Labor’s new policy recognises the possibility that new fibre-to-the-distribution-point (FTTdP) technologies might become attractive in the future, but has reserved judgement on FTTdP until the technology is more mature. NBN Co is already looking at this technology.

Significantly, FTTdP is compatible with FTTP and offers a straightforward upgrade path to FTTP.

Can NBN Co deliver Labor’s new network?

Labor has pointed out that NBN Co has an in-house FTTP design and construction capability as well as the IT systems necessary to manage FTTP. In addition, legal agreements in place with Telstra to provide access to Telstra’s ducts and pits.

In fact, in recent months, NBN Co has been rolling out FTTP (including fibre to the basement in multi-dwelling units) at a rate of about 10,000 premises per week. This has been underway at a time when NBN Co has been focusing on ramping up its FTTN and HFC rollout.

With a shift away from FTTN construction, and a shift of resources to FTTP design and installation, it is entirely feasible that NBN Co could double the rollout rate to around 20,000 premises per week. This would be more than enough to serve the 5 million premises targeted over the five-year time-frame of Labor’s roll-out plan.

Are Labor’s costings sound?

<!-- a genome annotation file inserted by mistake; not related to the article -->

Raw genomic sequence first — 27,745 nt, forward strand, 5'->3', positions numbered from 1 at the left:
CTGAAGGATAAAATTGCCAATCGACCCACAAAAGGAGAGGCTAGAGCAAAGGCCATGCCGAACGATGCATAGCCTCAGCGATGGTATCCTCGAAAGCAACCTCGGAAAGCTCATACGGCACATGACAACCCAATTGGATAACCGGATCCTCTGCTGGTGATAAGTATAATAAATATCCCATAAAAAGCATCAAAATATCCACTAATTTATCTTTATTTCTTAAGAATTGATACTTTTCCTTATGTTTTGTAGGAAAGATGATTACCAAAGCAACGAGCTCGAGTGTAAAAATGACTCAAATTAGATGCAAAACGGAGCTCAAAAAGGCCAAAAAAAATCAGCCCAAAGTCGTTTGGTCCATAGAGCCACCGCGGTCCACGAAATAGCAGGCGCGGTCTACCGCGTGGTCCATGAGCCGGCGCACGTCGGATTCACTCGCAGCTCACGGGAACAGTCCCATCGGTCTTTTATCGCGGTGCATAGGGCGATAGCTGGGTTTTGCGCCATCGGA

Labor has not published a detailed budget for its NBN plan. But the total estimated cost ($49 billion to $57 billion compared to the Coalition’s budget of $46 billion to $56 billion) appears to be plausible.

There are a few key factors that support this:

  • The cost of installing FTTP has decreased significantly over recent years, aided by new efficient construction techniques and new fibre cables with smaller diameter.
  • The ongoing operational expenditure needed to keep an FTTP running is considerably lower than for FTTN.
  • FTTP will remove the need to be repair and maintain Telstra’s ageing copper network, a cost that NBN Co currently bears.
  • As the demand for higher-speed services over FTTP grows, NBN Co will receive higher revenues from its FTTP network than its FTTN network. Labor claims this will increase the rate of return on the NBN investment from 2.7% under the Coalition to 3.9% under Labor.